28 February 2015

Award Season

The Grammies and Oscars are now behind us.

It is curious to me, at least, that critical recognition at the Grammy Awards and commercial success in music sales are so much less divorced than critical recognition at the Academy Awards and box office success for movies.

Is it simply the case that elite and common tastes in music are more similar than elite and common tastes in movies?

25 February 2015

Student Loan Default Rates Are Counterintuitive

Intuition would suggest that the more you borrow, the harder it is to pay the loans, and the more likely you are to default.  But, it turns out that in the case of student loans, that this intuition is wrong.  The more you owe on your student loans when you graduate, the less likely you are to default on those loans.

An explanation is considered in the linked post at Marginal Revolution.  The gist is that lower student loan amounts are incurred by students who are academically less able and who tend to drop out before receiving the credentials that they spent money trying to earn.  But, other specific situations that contribute to the situation, like unemployable recently released felons who enroll in community college to comply with parole requirements because they kind find jobs are also interesting.

In previous posts, I've also noted the dismal situation of students running up non-dischargeable student loan debts at for profit colleges.  For example:
While for-profits educate less than 10 percent of students, those colleges' students received close to a quarter of Pell Grant and federal-student-loan dollars in 2008, according to the College Board. And they accounted for 44 percent of defaults among borrowers who entered repayment in 2007.
The for profit Western International University is typical of this problem.

The bottom line policy conclusion that this and other data leads me to is that indiscriminate higher education subsidies coupled with open or not very selective admissions policies waste a great deal of scarce higher education resources.

Sending people who aren't academically ready to do college level work only to have them drop out, often in relatively short order, may create jobs for underpaid adjunct professors teaching introductory and remedial classes, but does little to built human capital in these students.  Not only do they overwhelmingly drop out early and end up paying for efforts to obtain degrees that they don't attain; they also receive less value added from the time they spend in college, whether or not they graduate.

There are distributive justice issues with a purely merit basis for funding higher education as well, however.  It turns out that highly academically able students, particularly those at selective institutions of higher education (public and private alike) tend to be very affluent, often coming from families in the top 5-10% of household income.  Taxing less affluent people in order to send the subsidize the college educations of children of affluent people who can afford to forego state higher education subsidies, may have "trickle down" benefits to society, but isn't obviously good policy either.  The fact that many resident graduates of state subsidized public colleges leave their home states when they graduate dilutes these benefits further.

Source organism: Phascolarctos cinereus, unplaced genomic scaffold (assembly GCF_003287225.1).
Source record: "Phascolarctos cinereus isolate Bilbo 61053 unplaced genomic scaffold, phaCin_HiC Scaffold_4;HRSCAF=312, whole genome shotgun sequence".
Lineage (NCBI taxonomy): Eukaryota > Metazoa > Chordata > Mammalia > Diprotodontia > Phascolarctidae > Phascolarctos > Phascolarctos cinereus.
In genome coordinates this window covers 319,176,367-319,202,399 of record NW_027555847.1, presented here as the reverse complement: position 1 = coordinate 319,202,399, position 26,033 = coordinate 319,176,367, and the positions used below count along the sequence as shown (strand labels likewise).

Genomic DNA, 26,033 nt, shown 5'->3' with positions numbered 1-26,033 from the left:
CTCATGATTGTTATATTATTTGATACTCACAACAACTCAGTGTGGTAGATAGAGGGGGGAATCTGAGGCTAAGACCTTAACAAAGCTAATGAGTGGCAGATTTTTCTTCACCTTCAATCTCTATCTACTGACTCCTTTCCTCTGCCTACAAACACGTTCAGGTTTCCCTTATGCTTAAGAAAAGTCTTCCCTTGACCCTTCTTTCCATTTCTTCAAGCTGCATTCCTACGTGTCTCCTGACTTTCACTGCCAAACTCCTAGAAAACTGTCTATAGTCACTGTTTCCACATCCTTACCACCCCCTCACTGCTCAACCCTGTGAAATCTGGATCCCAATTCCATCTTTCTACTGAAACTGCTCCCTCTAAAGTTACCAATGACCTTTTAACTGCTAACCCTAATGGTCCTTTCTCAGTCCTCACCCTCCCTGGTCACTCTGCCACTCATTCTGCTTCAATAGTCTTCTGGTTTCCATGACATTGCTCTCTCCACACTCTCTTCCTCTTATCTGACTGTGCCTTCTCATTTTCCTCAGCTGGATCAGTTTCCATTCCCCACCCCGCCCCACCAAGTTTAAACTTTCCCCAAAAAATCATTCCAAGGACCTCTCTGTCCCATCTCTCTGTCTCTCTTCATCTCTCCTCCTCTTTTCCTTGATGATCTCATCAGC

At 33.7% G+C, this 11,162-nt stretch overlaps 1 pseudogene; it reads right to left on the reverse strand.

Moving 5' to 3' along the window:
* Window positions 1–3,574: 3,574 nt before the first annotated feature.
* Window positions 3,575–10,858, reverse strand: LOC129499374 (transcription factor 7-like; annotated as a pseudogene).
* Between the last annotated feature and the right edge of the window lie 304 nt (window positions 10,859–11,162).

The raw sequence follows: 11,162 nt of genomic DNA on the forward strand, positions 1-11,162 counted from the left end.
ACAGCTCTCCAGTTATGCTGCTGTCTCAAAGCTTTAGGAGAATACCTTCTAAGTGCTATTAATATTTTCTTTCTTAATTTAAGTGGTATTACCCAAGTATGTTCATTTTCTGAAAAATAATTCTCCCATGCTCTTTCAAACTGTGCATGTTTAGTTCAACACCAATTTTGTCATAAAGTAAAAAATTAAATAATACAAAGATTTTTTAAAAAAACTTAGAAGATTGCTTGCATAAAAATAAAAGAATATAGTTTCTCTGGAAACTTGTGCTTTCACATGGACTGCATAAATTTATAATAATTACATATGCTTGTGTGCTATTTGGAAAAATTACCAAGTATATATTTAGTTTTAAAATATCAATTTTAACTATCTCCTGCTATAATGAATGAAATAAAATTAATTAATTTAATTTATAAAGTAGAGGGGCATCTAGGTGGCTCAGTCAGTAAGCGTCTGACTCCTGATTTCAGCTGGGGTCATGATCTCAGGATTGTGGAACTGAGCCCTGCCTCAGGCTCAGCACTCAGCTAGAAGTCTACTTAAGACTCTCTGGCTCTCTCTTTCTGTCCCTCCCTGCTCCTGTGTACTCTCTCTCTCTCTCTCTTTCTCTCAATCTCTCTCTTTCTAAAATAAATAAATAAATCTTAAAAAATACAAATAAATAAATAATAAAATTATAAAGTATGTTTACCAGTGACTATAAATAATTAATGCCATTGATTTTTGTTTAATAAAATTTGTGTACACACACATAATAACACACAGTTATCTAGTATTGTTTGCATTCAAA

Now, this isn't to say that I am against public funding for higher education.  Indeed, few opportunities for dramatic economic benefits from public spending are more clear.  Opening access to higher education for previously excluded people with academic ability in the civil rights era contributed substantially to U.S. economic growth.  Low income students with strong academic ability are less likely to attend and to finish college than high income students with weak academic ability, and this is almost entirely due to insufficient grant based financial aid for these students.

Therefore, rather than subsidizing the higher education expenses of all state residents indiscriminately, we should instead subsidize higher education (as opposed to university based research not intended to have direct educational benefit to college students), almost entirely with scholarships that require both merit and financial need.  Ideally, every student with academic merit should receive a scholarship equal to their full financial need determined in an accurate way.

In practice, there is uncertainty and inaccuracy in both academic merit determinations, and in financial need determinations.

On the academic need side, the answer is probably to provide full scholarships to those with clear academic merit, partial scholarships to those whose academic ability is probably sufficient to benefit but marginal, and to deny scholarships to those who lack academic merit.  Perhaps students with at least a two-thirds probability of graduating given their grades and test scores, who have no remedial course requirements would get full scholarships, students with a 50% to two-thirds chance of graduating and no more than one remedial course to take would get a two-third grant, one-third loan package, students with a one-third to 50% change of graduating or more than one remedial course to take would get a one-third grant, two-thirds loan package, and everyone else would qualify for aid only for sub-collegiate level continuing education rather than college degree programs.

On the financial need side, the answer is probably to err on the side of being generous, recognizing that the harm of underfunding a student who is therefore forced to drop out or not attend college in the first place is greater than the harm associated with rewarding academically able low to moderate income kids by providing them scholarships that are a bit more generous than they strictly need to get by.  Creating incentives can be just as worthwhile as meeting true economic needs.